3. Model Study of the Influence of Ambient Temperature and Installation Types on Surface Temperature Measurement by Using a Fiber Bragg Grating Sensor

    Directory of Open Access Journals (Sweden)

    Yi Liu

    2016-07-01

    Full Text Available Surface temperature is an important parameter in clinical diagnosis, equipment state control, and environmental monitoring fields. The Fiber Bragg Grating (FBG temperature sensor possesses numerous significant advantages over conventional electrical sensors, thus it is an ideal choice to achieve high-accuracy surface temperature measurements. However, the effects of the ambient temperature and installation types on the measurement of surface temperature are often overlooked. A theoretical analysis is implemented and a thermal transfer model of a surface FBG sensor is established. The theoretical and simulated analysis shows that both substrate strain and the temperature difference between the fiber core and hot surface are the most important factors which affect measurement accuracy. A surface-type temperature standard setup is proposed to study the measurement error of the FBG temperature sensor. Experimental results show that there are two effects influencing measurement results. One is the “gradient effect”. This results in a positive linear error with increasing surface temperature. Another is the “substrate effect”. This results in a negative non-linear error with increasing surface temperature. The measurement error of the FBG sensor with single-ended fixation are determined by the gradient effect and is a linear error. It is not influenced by substrate expansion. Thus, it can be compensated easily. The measurement errors of the FBG sensor with double-ended fixation are determined by the two effects and the substrate effect is dominant. The measurement error change trend of the FBG sensor with fully-adhered fixation is similar to that with double-ended fixation. The adhesive layer can reduce the two effects and measurement error. The fully-adhered fixation has lower error, however, it is easily affected by substrate strain. Due to its linear error and strain-resistant characteristics, the single-ended fixation will play an

  4. Graphene oxide and dextran capped gold nanoparticles based surface plasmon resonance sensor for sensitive detection of concanavalin A.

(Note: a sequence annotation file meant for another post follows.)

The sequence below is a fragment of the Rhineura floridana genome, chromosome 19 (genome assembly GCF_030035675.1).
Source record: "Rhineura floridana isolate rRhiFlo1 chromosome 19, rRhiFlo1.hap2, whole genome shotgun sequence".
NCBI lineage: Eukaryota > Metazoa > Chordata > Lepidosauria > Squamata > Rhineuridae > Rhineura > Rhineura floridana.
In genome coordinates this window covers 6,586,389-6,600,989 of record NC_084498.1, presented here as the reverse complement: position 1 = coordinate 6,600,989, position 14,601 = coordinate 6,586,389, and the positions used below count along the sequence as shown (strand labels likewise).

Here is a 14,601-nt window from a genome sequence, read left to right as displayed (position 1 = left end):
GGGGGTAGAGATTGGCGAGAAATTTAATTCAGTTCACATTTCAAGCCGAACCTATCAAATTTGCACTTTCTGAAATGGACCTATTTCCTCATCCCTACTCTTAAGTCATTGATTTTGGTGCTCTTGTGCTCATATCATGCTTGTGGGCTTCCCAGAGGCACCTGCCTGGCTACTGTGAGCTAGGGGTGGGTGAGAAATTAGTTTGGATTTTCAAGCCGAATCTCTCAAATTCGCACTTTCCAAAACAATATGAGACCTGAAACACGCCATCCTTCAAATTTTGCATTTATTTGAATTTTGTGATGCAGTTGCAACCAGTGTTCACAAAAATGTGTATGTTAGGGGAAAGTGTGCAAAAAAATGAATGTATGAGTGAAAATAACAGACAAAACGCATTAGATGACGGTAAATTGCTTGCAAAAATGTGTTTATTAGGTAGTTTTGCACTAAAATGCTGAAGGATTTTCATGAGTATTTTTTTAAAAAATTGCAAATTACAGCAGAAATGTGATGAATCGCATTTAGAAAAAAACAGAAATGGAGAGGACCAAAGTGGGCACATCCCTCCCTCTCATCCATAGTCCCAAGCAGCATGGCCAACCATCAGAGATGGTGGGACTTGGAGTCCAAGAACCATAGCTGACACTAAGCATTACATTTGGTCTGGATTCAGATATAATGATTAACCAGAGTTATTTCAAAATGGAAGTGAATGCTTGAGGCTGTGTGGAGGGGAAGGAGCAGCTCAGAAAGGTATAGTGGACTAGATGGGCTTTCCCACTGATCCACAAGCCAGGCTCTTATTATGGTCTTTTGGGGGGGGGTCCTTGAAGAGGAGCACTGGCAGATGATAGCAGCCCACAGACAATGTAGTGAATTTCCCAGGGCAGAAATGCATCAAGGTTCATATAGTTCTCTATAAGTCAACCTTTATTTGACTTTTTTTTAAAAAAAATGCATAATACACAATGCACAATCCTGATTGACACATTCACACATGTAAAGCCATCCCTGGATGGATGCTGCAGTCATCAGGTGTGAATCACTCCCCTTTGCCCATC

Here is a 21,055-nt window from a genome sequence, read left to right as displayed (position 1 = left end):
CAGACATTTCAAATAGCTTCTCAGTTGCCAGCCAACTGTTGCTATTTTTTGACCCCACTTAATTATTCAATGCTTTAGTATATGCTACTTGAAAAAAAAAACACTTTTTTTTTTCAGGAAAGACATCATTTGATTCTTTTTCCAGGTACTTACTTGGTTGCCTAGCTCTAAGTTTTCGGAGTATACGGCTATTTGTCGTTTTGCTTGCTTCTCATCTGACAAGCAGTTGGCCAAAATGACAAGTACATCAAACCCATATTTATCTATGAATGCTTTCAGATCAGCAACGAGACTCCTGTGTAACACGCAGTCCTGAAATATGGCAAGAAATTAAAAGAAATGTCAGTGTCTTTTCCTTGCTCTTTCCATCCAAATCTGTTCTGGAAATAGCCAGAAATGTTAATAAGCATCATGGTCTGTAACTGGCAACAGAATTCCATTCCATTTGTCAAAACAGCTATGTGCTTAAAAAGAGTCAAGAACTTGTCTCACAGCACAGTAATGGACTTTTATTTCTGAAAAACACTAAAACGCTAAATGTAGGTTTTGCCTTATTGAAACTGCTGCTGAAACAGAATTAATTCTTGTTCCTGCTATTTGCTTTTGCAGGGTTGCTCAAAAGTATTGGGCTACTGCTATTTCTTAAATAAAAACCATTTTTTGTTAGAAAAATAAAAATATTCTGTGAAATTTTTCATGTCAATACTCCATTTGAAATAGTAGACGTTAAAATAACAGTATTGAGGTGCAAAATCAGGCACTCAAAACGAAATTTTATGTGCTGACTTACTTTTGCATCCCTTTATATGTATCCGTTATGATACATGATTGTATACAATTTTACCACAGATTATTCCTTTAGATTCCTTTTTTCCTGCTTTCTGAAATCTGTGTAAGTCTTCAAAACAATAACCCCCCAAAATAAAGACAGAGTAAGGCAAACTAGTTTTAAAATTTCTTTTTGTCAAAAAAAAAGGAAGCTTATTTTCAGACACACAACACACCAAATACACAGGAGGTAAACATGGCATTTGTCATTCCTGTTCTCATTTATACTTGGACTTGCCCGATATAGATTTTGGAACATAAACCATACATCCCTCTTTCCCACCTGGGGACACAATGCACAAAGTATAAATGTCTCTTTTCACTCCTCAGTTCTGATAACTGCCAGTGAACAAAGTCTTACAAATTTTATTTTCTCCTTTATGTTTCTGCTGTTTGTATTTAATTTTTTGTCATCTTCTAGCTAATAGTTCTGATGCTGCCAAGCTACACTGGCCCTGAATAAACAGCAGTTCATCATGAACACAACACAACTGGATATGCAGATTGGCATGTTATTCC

Science.gov (United States)

    Huang, Chun-Fang; Yao, Gui-Hong; Liang, Ru-Ping; Qiu, Jian-Ding

    2013-12-15

    Carbohydrate-protein interactions mediate the important physiological and pathophysiological processes in living organism. Their study has attracted great attention due to its importance in understanding these biological processes and in fabricating biosensors for diagnostics and drug development. Here, by using concanavalin A (ConA) as a model protein, a novel surface plasmon resonance (SPR) sensor was developed for sensitive detection ConA. In this sensing platform, dextran (Dex) capped gold nanoparticles (Dex-Au NPs) were initially synthesized in one-pot and utilized as amplification reagent. After deposition of graphene oxide (GO) on the SPR gold film, phenoxy-derivatized dextran (DexP) was assembled onto the GO-modified gold chip surface through π-π interaction. The resultant GO/DexP sensing interface could specifically capture ConA which could further react with Dex-Au NPs through the specific interaction between ConA and Dex, forming a sandwich configuration. The morphologies and the electrochemistry of the formed sensing surface were investigated by using scanning electron microscopy and electrochemical techniques including electrochemical impedance spectroscopy and cyclic voltammogram. Owing to the high surface area of GO and the excellent amplification of Dex-Au NPs, the developed sandwich SPR sensor successfully fulfilled the sensitive detection of ConA in the range of 1.0-20.0 μg mL(-1) with a detection limit of 0.39 μg mL(-1). Compared to the direct assay format, the prepared sandwich SPR sensor led to an improvement of 28.7-fold in the sensitivity. The results demonstrated that the proposed method might provide a new direction in designing high-performance SPR biosensors for sensitive and selective detection of a wide spectrum of biomolecules. © 2013 Elsevier B.V. All rights reserved.